Basma Kodmani, an executive member of the Syrian National Council, the main opposition umbrella group, told Al-Jazeera from Istanbul that the SNC "cautiously welcomes" Assad's reported overture, but quickly added that the body still wanted Assad to step down. "That will never change," she said. "There is no way that any representative or credible opposition group can say otherwise. What we are saying here is that if this can open the way for a peaceful transition of power, this is what we would like to see."
Annan's plan is a watered-down version of an earlier Arab League proposal, the primary distinction being that it does not require Assad to step down. Instead, it shares the onus for ending violence more equally between the regime and the opposition, largely to please Syria's powerful Russian and Chinese allies who have repeatedly staved off meaningful international censure of their ally.
The six-point plan urges Syrians to "commit to stop the fighting and achieve urgently an effective United Nations supervised cessation of armed violence in all its forms by all parties to protect civilians and stabilize the country." It also calls for freedom of association and the right to demonstrate, a "list of all places" where people are detained and asks the government for access to those locations.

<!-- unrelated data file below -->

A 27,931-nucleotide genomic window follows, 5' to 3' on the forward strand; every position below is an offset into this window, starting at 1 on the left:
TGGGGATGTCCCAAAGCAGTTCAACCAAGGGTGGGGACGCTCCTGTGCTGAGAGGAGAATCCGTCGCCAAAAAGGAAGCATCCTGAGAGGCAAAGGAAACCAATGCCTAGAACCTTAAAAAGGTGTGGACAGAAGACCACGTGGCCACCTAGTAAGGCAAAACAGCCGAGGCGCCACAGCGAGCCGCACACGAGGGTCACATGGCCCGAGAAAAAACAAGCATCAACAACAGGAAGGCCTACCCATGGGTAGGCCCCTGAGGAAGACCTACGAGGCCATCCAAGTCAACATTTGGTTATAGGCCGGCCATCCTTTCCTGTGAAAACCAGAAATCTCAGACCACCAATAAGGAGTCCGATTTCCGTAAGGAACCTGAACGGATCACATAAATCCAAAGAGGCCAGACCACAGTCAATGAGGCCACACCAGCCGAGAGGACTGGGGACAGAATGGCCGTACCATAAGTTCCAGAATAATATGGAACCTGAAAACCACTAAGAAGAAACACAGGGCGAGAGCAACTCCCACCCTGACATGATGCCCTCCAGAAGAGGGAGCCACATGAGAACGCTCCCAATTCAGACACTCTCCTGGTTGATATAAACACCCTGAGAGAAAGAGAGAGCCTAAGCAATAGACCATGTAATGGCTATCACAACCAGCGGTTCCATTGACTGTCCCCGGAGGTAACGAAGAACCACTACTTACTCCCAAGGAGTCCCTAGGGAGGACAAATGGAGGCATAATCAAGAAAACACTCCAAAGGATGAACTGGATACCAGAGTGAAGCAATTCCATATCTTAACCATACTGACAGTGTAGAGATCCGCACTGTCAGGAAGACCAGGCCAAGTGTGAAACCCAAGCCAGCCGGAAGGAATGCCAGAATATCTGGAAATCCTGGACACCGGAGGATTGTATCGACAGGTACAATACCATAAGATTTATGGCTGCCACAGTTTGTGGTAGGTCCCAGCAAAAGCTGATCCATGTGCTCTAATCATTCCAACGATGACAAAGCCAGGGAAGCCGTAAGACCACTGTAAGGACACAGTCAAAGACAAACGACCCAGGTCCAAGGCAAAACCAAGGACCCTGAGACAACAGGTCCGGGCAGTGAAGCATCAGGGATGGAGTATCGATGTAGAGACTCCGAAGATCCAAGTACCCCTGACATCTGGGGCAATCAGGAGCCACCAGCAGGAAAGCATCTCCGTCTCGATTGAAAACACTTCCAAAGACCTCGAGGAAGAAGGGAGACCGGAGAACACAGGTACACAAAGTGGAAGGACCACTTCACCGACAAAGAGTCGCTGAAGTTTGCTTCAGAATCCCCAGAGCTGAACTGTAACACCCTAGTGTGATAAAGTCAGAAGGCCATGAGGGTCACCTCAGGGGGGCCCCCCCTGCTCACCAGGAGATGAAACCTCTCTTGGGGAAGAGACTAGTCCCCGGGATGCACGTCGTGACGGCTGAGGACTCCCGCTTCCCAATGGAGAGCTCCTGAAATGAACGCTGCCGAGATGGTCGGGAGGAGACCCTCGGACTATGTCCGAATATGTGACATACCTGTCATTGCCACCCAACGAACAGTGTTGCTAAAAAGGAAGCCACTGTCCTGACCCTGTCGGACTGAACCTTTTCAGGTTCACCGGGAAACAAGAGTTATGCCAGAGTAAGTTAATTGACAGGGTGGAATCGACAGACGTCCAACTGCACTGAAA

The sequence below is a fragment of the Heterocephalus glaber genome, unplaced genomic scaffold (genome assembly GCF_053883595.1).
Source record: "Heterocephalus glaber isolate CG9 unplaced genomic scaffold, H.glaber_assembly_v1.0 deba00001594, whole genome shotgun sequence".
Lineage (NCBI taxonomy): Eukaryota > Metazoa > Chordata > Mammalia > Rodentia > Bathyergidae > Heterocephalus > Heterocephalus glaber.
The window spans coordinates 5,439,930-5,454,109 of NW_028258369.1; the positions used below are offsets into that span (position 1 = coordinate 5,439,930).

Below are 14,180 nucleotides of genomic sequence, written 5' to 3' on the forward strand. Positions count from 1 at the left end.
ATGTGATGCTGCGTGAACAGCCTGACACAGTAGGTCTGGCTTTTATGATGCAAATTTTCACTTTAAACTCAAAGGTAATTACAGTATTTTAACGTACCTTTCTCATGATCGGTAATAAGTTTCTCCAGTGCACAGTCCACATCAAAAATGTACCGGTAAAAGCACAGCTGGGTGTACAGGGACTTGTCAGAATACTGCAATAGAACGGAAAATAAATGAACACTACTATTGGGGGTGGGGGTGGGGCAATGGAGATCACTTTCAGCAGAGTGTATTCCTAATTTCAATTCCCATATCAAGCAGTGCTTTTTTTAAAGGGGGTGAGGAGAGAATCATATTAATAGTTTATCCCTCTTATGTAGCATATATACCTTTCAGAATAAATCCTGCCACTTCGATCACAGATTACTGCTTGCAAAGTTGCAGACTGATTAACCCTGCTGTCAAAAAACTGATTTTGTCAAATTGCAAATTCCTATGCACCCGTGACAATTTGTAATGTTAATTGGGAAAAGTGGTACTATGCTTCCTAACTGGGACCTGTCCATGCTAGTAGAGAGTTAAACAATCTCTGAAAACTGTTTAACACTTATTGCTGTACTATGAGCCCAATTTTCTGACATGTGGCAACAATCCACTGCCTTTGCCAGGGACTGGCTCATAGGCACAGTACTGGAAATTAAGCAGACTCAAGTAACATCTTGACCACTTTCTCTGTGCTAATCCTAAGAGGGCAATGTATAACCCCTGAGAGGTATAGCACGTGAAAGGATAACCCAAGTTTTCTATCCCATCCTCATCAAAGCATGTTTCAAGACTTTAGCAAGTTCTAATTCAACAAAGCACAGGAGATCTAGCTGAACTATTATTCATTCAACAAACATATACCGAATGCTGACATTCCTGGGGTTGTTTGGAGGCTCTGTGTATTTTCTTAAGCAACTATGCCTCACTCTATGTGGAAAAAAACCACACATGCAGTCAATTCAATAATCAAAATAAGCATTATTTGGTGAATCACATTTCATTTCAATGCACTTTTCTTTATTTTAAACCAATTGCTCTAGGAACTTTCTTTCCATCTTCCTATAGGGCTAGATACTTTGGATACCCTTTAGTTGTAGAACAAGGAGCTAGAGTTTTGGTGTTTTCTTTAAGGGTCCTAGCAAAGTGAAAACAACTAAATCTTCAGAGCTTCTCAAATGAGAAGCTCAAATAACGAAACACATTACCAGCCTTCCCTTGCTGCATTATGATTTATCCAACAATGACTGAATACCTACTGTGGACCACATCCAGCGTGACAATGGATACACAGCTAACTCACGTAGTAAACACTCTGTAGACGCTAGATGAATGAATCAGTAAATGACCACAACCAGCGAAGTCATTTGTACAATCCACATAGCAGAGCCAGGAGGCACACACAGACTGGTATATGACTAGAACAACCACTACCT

It's hard to see how it would be in Assad's interests to cede ground and withdraw his troops and heavy weaponry from areas only superficially pacified by the whack-a-mole approach that has stretched his forces. Given the opportunity, protesters are likely to surge back out into the streets, as they did during the short-lived Arab League observer mission in January. That means fully implementing the deal would jeopardize his prospects of riding out the uprising.